In a Literature Review on Decentralization (2001) by CCSP I found few but helpful insights. About ethnic or religious minorities who live territorially concentrated the author notes “Such minorities often live in close proximity to and among majority groups, and when that is true, decentralization may actually empower arenas in which prejudices against minorities are stronger than at higher levels in the political system. It may suggest Manor (1997), make things worse.”
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This is dated January 2003 and for some reasons, I can not find this paper anymore in the internet. However, these documents (together with my suspicion of the World Bank and its fancy publications) seem to indicate that there may be reasons to question their assessment and to challenge their conclusions and associated decisions.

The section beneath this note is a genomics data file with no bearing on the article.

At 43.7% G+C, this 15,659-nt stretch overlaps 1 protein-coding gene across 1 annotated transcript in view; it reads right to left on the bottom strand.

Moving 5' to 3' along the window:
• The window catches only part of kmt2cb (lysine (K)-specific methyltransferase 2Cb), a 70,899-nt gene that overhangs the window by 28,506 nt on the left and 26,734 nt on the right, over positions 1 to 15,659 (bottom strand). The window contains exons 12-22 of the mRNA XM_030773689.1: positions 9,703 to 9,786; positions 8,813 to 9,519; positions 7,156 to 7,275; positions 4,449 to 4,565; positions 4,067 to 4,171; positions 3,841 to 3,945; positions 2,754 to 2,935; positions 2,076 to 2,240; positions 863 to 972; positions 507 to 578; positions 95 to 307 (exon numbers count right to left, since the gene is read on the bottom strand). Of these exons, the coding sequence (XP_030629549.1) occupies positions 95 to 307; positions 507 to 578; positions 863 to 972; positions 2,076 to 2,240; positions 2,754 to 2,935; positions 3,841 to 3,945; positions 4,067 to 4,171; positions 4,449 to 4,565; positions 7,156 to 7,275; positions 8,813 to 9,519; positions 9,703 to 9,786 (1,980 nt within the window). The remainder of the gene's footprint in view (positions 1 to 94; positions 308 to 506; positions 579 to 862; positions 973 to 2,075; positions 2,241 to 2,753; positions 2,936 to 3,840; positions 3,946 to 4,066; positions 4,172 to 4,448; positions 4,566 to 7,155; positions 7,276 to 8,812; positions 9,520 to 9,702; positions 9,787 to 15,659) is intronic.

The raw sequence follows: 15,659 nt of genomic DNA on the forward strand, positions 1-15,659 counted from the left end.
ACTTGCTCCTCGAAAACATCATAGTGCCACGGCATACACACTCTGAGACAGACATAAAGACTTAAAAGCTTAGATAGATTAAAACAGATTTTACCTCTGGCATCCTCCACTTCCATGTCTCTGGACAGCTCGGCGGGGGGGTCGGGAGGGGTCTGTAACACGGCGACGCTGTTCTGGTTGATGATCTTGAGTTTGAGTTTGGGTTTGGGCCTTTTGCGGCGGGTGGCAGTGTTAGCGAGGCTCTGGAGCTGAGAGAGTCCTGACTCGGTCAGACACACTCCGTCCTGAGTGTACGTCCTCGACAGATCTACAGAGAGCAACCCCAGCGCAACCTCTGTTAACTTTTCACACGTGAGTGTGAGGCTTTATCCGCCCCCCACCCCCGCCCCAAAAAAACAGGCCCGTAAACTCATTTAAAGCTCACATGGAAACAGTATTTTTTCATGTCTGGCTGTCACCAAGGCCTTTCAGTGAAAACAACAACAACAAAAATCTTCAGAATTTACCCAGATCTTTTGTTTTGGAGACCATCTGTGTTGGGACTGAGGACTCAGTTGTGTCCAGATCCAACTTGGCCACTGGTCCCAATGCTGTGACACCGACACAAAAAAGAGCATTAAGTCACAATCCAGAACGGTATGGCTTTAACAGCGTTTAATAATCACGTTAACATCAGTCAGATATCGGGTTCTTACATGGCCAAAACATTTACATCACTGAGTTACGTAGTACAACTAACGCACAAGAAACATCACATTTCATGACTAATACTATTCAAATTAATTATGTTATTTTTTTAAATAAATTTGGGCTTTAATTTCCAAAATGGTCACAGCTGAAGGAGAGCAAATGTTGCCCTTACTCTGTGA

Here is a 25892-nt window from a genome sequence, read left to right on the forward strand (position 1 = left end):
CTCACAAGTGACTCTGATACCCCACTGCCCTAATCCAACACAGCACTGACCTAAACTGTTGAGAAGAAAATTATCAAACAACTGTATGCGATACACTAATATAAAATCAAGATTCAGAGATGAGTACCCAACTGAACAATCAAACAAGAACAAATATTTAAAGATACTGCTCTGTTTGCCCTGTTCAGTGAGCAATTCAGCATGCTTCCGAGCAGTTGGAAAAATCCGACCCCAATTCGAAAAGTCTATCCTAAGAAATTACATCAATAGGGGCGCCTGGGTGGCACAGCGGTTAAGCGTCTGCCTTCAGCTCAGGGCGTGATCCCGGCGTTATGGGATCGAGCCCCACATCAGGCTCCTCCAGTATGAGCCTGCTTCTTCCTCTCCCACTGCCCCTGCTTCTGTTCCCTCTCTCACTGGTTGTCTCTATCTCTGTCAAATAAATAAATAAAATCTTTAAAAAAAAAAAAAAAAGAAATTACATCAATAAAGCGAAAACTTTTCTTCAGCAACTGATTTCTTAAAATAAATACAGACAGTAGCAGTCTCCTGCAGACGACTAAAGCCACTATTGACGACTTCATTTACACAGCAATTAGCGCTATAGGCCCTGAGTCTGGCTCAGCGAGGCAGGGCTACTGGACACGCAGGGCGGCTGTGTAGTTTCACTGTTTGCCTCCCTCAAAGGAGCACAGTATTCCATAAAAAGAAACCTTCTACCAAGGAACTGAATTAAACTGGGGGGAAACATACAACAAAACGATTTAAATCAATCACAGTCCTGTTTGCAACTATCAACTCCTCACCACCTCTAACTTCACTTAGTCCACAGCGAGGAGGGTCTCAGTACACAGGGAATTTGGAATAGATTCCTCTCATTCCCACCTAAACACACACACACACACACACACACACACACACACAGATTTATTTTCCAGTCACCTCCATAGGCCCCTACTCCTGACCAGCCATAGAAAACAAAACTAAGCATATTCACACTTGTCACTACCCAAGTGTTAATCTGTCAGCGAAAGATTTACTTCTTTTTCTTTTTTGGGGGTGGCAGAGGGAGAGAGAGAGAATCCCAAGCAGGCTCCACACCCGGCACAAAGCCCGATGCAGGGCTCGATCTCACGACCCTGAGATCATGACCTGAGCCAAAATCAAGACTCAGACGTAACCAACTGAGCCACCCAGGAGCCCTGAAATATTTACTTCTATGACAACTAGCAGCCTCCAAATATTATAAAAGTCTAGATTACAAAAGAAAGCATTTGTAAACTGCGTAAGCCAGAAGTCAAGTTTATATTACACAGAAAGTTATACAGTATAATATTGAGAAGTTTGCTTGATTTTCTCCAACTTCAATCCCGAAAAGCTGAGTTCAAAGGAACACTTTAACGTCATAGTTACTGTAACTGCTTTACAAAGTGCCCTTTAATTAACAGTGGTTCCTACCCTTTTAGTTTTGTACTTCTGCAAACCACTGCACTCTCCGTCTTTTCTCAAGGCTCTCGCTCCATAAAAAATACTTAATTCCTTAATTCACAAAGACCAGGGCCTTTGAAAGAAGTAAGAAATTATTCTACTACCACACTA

It might also be worth mentioning that many major players in the development field such as UN, World Bank, OECD, ILO and so on have adopted covenants conventions of minority rights.
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World Bank – Operational Directive 4.2

It points out that RILGP must meet the requirements of Operational Directive 4.2, which is on Indigenous Peoples, itself a sensitive issue, and apparently demanding. The Bank determines that OD 4.2 applies with reference to “Highland Peoples” who maintain cultural and socioeconomic practices different than those practices by the Khmer national majority. The paper describes (tough) actions to be taken by the Royal Government of Cambodia to ensure that project arrangements meet the requirements of the directive in question.